William: Someone is not, people are not interested in your opinion until they feel like you're interested in theirs and they feel understood and listened to. It's something I read. I can't really say that from experience a lot. I just try, I try to be aware of other people's opinions and just yeah, it's not easy to give them your attention and understanding. It certainly makes for better relationships.

Steven: Yes. Listening is a difficult skill. I am rubbish at it. I am really bad. I woffle. I am quite happy to, again, discuss this as a topic topic. I'll ask a question or something, and that person will have like 30 seconds, and then I'll be like "oh they said something really interesting" and I'll start going off on one again. And I just like need to learn just to be quiet.

William: Is it an attention thing or do you just love the sound of your own voice?

Steven: Probably. I'm just excited to just share what's going on. Somebody else will say something and I'll just be like "oh!". Something will trigger in my brain that I think is interesting and therefore want to share because I'm worried if I don't say it now it'll be gone. And then I will remember it or something like that. That's probably what's going on. Again, it's subconscious in a way.

William: There are signals like when you take a breath because you want to say something. They will see that, at least most people will be aware of tha. But if they still talk then I think "I guess they believe what they have to say is more important". I think the best conversations are when you're willing to sacrifice what you want to say, and then just adapt to what the other person says. It's not always easy.

Steven: It's not. It's about asking questions as well, isn't it. It's being able to know what questions to ask people when just having discussions. But things like, you know, "what's your opinion?", "how do you feel about this?". Those kind of things. I also think a lot of my woffleness, if that's even a word, comes from spending a lot of time with quiet people.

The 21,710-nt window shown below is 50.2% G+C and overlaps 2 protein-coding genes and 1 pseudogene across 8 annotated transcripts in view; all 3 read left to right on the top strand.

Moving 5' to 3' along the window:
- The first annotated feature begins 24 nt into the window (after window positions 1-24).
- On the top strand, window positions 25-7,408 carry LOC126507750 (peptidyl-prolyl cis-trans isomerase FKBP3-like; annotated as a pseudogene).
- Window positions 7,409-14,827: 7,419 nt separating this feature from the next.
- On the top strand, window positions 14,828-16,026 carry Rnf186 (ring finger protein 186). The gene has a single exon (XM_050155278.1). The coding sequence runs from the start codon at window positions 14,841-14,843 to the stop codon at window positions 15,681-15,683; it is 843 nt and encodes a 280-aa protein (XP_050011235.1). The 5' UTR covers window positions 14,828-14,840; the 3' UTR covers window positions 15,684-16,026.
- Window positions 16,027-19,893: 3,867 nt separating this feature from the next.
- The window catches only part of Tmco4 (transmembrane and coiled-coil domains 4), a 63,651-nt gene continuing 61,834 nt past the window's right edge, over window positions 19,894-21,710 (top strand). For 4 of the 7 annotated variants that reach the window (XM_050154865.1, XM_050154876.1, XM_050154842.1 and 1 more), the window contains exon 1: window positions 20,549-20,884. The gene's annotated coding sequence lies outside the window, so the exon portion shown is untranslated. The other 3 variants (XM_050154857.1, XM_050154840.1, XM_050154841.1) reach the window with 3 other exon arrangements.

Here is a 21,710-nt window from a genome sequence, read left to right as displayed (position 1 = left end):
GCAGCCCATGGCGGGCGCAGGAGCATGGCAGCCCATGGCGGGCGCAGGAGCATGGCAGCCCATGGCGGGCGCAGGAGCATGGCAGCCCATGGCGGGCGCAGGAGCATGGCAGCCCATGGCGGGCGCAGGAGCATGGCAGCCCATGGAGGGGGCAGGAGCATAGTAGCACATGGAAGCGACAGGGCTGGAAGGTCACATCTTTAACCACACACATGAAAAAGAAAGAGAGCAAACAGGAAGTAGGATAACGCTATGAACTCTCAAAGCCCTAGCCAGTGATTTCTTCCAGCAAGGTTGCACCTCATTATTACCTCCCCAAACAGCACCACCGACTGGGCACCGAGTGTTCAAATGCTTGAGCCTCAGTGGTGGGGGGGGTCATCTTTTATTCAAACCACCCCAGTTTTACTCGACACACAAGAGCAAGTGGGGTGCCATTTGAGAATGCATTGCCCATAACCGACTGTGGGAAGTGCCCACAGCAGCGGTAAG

William: You're a waffle maker.

Steven: Yeah, I'm a waffle maker, it's true. I like it. My brain is a waffle maker.

William: So you have to spend time with who?

Steven: With lots of quiet people, people that tend to be not as outgoing as maybe the popular group of people, like the masses. And therefore, sometimes in the past, I felt the need to be the one who chats even though I'm quite happy to sit back and, not in a social environment, if everyone was just not talking and no one's saying anything, that feels very uncomfortable. It feels like something's wrong, so it's not right, where actually it's just enjoying each other's presence. But there usually has to be something, you're doing something. If you're all together, you know, you're watching a film or on the computer or you're playing board games, you know. You don't have to necessarily talk to each other in that. But if you're just sitting there having drinks or whatever, then it can be quite difficult to know what to say and how to maintain conversation.